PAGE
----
Waterford Firefighters Rescue Kitten From Tree in Pontiac
(Crystal A. Proxmire, June 30, 2021)
Pontiac, MI – After 14 hours about 18 feet up in a pine tree in Pontiac, a little kitten just five weeks old was rescued by Waterford firefighters.
The kitten was saved near Colony Lane and E. Walton in Pontiac where the department provides services. Kolleen Miller made the call and took the lead on caring for the rescued cat. She posted on Facebook about the experience, saying “I cant thank these gentlemen enough!!! After she (5 week old kitten) had been in the tree about 18 feet up for 14 hours, with a few failed attempts to rescue her, these warm-hearted and kind gentlemen went above and beyond with the go ahead from their Battalion Chief Josh Doorman, by responding with both the ladder and bucket truck to help in her rescue. On scene all 5 gentlemen took part in making sure she was rescued in a safe and kitten friendly manner. They all took part in her rescue and did it with smiles, kind conversation with me and care and concern for this frightened kitten. Thank you so very much for showing so much compassion to an animal in need and helping with giving me the chance to put her on a road to recovery with lots of yummy formula and all the warmth and love she needs.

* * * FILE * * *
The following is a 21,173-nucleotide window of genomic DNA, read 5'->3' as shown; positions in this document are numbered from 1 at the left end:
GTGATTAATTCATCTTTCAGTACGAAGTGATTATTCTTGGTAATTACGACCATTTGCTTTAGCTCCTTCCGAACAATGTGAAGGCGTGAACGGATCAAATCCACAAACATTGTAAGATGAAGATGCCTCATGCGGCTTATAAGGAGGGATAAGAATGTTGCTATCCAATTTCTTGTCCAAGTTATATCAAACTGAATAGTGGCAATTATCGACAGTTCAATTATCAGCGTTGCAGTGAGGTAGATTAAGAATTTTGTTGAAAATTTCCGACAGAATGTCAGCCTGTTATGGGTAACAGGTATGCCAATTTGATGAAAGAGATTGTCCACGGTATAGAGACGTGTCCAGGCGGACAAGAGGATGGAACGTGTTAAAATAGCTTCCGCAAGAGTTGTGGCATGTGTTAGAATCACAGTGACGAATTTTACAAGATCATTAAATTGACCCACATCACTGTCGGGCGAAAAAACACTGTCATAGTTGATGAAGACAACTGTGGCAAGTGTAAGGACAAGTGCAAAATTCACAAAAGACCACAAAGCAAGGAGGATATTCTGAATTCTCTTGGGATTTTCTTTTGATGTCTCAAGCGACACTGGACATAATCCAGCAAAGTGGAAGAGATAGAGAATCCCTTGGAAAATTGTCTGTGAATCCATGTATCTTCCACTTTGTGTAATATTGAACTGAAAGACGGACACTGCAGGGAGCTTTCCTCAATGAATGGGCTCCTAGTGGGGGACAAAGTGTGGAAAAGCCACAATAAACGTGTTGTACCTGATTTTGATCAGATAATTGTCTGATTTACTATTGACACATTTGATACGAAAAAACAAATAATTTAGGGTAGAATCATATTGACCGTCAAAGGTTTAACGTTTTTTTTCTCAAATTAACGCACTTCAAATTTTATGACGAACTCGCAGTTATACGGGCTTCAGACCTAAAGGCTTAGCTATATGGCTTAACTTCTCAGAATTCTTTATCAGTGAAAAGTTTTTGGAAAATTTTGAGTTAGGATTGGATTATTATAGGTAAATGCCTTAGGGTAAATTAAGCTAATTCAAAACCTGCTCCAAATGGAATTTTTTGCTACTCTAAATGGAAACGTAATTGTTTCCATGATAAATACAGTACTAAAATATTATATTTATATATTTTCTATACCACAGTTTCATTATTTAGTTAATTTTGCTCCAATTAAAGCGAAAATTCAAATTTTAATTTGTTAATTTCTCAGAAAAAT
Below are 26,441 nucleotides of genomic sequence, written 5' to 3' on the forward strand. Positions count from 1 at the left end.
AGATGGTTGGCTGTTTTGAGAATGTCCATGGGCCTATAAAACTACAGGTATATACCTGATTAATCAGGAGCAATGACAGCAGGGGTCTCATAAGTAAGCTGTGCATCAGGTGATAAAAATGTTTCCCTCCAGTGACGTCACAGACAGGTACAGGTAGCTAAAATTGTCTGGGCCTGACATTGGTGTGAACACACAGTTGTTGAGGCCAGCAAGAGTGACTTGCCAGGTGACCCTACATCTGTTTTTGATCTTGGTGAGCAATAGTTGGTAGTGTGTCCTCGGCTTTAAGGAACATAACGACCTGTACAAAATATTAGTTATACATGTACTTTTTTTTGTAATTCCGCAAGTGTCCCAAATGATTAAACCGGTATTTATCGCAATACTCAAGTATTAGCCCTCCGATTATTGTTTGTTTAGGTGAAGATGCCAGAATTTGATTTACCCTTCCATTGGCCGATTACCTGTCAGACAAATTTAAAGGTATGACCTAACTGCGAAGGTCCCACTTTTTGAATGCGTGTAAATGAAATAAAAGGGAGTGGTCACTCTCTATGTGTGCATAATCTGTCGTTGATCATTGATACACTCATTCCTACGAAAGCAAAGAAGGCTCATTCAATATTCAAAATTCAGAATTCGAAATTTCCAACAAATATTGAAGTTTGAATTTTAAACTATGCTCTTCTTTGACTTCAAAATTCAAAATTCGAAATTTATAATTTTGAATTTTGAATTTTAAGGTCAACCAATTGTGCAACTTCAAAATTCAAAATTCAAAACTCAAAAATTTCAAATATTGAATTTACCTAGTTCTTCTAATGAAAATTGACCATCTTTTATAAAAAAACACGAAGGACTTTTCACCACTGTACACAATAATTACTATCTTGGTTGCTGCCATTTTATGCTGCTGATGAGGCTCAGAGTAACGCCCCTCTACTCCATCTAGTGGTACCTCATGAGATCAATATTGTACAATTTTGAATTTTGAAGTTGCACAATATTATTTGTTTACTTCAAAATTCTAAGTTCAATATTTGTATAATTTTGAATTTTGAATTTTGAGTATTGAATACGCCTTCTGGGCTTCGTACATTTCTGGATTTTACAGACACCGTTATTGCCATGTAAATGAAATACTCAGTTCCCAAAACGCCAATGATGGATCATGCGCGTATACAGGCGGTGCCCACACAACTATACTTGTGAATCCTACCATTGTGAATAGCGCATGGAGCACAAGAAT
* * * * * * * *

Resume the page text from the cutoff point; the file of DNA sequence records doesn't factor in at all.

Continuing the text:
Also a huge thank you to Laurie in dispatch for your compassion, understanding, love and concern for the well-being of animals and kindness toward me during my expression of frustration and concern. Not having to, you got the ball rolling to help with her rescue. You were very comforting, professional and helped to ease my worry about the little fur baby, thank you!”
Battalion Chief Josh Dorman told Oakland County Times “Two apparatus responded with an Engine and a Tower. There were five WRFD staff members: Acting Lieutenant Tim Green, Paramedic/Engineer Jeremy Suydam, Paramedic/Engineer Dohn Lyons, Paramedic/Engineer John Little, and Paramedic/Engineer John Carrier.
“The tower holds 250 gallons of water and is mostly used for defensive fires but, has a role in rescue operations.
“The Tower is 105 feet fully extended and also carries a cache of ground ladders, one of which was used to reach the kitten in the tree. The Engine holds 500 gallons of water and is used primarily for fire ground operations such as water supply and pumping water for fire attack. Our Engines also respond to medical incidents and a host of other call types.
“Our mission is to serve the public the best we can in all types of circumstances. Sometimes this includes animal rescues; when it’s considered low risk or when call volume for other types of emergencies isn’t expected to be interrupted.”
Learn more about the Waterford Regional Fire Department on their website.
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